When delving into a new endeavor (house owner, car, sport, computer, … ) it is often recommended to buy a “beginner” version or a “starter unit”. The idea, as it goes, is to see if one is “really” into this new activity before committing a lot of money. Now, ab initio this sounds a good idea, except that it is an expensive thing regardless. There should be better ways to figure this out. The best way I have found is to start with units that cost time or commitment rather than money.
For instance, it very common to decide to get in shape and then order/buy some (cheap) exercise gadget. However, poor equipment rarely brings satisfaction. Instead what I do is to set a trigger in the form of commitment. For exercise, I would say, do not buy anything until you can run 5k straight, do 10 pull ups or 20 push ups or whatever you consider reasonable. This should be something that will take a month’s work to accomplish. After that point I would say commitment has been demonstrated and a purchase can be made.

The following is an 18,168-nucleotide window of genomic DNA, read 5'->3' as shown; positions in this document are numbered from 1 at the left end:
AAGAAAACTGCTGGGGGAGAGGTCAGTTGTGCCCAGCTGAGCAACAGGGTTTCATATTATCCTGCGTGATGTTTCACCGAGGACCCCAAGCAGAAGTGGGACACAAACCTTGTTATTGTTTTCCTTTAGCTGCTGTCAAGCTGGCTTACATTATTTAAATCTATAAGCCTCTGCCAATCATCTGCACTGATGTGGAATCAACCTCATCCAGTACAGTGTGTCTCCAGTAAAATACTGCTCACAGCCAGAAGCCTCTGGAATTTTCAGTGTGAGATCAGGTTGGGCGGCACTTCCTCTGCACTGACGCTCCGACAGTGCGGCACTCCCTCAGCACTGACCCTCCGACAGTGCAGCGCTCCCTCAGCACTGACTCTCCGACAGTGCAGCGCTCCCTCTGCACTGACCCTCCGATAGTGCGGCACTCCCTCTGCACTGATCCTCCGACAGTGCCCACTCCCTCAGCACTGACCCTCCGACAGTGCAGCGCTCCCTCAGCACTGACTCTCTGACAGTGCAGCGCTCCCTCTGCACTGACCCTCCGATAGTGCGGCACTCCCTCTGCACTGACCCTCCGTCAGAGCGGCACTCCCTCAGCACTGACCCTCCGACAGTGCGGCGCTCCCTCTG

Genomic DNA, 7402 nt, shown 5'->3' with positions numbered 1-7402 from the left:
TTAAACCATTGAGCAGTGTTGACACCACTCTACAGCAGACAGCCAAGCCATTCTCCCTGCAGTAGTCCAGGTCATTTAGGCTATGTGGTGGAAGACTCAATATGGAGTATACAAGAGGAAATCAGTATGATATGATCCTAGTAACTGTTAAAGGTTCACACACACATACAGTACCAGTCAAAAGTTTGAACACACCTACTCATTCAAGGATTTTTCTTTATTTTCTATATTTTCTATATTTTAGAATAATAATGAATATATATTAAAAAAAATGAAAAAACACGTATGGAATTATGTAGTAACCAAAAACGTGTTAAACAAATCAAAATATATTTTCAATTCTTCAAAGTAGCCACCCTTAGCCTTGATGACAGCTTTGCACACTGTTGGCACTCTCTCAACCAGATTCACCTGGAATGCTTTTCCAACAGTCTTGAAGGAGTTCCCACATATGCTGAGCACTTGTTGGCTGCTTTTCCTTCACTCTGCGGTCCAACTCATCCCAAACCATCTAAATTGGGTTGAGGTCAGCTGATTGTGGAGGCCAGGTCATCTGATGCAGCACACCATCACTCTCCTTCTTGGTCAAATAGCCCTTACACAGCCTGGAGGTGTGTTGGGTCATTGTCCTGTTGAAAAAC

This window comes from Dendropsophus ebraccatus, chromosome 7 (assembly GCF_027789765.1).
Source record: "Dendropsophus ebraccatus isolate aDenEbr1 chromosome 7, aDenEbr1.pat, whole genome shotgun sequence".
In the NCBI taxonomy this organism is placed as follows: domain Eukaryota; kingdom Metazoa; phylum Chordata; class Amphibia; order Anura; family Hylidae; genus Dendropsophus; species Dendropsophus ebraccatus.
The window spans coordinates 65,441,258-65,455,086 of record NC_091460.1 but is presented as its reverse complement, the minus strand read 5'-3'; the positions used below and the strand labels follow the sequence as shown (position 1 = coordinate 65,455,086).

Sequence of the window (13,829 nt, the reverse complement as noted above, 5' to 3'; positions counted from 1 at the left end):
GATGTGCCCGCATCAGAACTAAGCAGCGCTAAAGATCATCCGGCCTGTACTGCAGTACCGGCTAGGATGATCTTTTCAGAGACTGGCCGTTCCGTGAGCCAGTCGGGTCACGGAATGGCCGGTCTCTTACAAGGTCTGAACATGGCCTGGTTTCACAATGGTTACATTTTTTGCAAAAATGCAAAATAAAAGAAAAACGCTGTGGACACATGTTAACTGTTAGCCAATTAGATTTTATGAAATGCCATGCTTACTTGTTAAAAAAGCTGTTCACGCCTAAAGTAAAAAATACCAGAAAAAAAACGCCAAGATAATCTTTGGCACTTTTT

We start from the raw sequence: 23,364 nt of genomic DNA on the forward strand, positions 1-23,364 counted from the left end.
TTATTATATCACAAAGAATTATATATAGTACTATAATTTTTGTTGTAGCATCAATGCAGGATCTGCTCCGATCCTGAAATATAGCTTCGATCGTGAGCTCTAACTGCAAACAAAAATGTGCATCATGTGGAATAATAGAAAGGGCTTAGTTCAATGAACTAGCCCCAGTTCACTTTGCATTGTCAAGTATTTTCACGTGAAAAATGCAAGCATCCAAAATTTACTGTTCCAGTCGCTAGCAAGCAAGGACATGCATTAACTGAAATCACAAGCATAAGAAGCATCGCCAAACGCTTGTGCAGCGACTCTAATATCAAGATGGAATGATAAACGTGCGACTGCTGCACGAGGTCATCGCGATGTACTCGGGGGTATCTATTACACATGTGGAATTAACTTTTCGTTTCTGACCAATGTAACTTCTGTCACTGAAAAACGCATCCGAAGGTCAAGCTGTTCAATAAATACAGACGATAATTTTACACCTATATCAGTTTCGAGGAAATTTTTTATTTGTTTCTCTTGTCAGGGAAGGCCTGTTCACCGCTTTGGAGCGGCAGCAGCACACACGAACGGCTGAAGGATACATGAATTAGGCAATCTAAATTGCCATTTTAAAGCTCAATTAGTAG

At this point I would buy the best equipment I could ever see myself using. For instance, with the bicycle, there would be little difference for me between buying a $3000 bike and a $1500 bike. Even if I had a million bucks, I would not have the skills and strength to take advantage of the $3000 bike. The difference between a $750 bike and a $1500 bike would be equipment limited though. Therefore I would get the $1500 bike as the first bike although if you are only going to use it sporadically, I would consider needs vs wants and go a cheaper one, like this $1.38 mountain bike.
This avoids the upgrade malaise as there is no need to replace existing equipment with something better. It is simply not possible when you already own the best. This strategy has saved my thousands. Yes, so I’m wearing shoes that cost more than $200. However, these are very old shoes, so annual costs are closer to $20. Also, 10 year old $200 shoes look better than new $20 shoes any day.
It takes quite a while to replace one’s possessions with the best. Money has to be saved and also one has to wait until the old things wear out (or maybe that’s just me). After a decade, though, one will end up with a collection of really nice stuff.
There is less use of resources which is an added benefit.
Even better, should one decide to sell it, it tends to have a fairly high used price. For the very best, the used price is actually higher than the new price for a corresponding new item. This is true for HiFi equipment for instance.
See also “on minimizing depreciation expenses”
Much thanks goes to CR and GH for the donations!